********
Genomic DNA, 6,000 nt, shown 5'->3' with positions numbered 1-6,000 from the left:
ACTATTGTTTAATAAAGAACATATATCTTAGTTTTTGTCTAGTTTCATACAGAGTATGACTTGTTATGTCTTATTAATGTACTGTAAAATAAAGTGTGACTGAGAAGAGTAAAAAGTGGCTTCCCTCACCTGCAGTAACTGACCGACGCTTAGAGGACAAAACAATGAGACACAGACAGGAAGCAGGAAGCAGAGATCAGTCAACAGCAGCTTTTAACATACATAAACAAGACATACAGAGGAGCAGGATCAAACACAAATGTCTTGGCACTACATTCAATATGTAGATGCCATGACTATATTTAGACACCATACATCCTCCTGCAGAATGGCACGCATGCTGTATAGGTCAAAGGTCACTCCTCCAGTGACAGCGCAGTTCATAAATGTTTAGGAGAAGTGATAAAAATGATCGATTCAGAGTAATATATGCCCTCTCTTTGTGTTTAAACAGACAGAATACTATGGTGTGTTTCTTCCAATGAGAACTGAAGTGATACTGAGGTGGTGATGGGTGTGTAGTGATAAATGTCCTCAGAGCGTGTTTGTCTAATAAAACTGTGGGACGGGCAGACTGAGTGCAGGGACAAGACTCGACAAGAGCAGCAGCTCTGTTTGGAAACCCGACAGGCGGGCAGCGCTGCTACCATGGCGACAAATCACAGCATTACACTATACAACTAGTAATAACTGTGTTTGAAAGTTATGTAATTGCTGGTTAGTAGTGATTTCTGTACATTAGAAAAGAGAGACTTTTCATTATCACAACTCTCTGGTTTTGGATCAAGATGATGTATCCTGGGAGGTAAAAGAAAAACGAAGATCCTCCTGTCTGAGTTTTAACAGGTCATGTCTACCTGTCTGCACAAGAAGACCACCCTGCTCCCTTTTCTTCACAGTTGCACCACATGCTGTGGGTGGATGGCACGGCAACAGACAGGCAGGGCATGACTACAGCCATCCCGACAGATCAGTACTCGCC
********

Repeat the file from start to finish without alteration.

Genomic DNA, 6,000 nt, shown 5'->3' with positions numbered 1-6,000 from the left:
ACTATTGTTTAATAAAGAACATATATCTTAGTTTTTGTCTAGTTTCATACAGAGTATGACTTGTTATGTCTTATTAATGTACTGTAAAATAAAGTGTGACTGAGAAGAGTAAAAAGTGGCTTCCCTCACCTGCAGTAACTGACCGACGCTTAGAGGACAAAACAATGAGACACAGACAGGAAGCAGGAAGCAGAGATCAGTCAACAGCAGCTTTTAACATACATAAACAAGACATACAGAGGAGCAGGATCAAACACAAATGTCTTGGCACTACATTCAATATGTAGATGCCATGACTATATTTAGACACCATACATCCTCCTGCAGAATGGCACGCATGCTGTATAGGTCAAAGGTCACTCCTCCAGTGACAGCGCAGTTCATAAATGTTTAGGAGAAGTGATAAAAATGATCGATTCAGAGTAATATATGCCCTCTCTTTGTGTTTAAACAGACAGAATACTATGGTGTGTTTCTTCCAATGAGAACTGAAGTGATACTGAGGTGGTGATGGGTGTGTAGTGATAAATGTCCTCAGAGCGTGTTTGTCTAATAAAACTGTGGGACGGGCAGACTGAGTGCAGGGACAAGACTCGACAAGAGCAGCAGCTCTGTTTGGAAACCCGACAGGCGGGCAGCGCTGCTACCATGGCGACAAATCACAGCATTACACTATACAACTAGTAATAACTGTGTTTGAAAGTTATGTAATTGCTGGTTAGTAGTGATTTCTGTACATTAGAAAAGAGAGACTTTTCATTATCACAACTCTCTGGTTTTGGATCAAGATGATGTATCCTGGGAGGTAAAAGAAAAACGAAGATCCTCCTGTCTGAGTTTTAACAGGTCATGTCTACCTGTCTGCACAAGAAGACCACCCTGCTCCCTTTTCTTCACAGTTGCACCACATGCTGTGGGTGGATGGCACGGCAACAGACAGGCAGGGCATGACTACAGCCATCCCGACAGATCAGTACTCGCC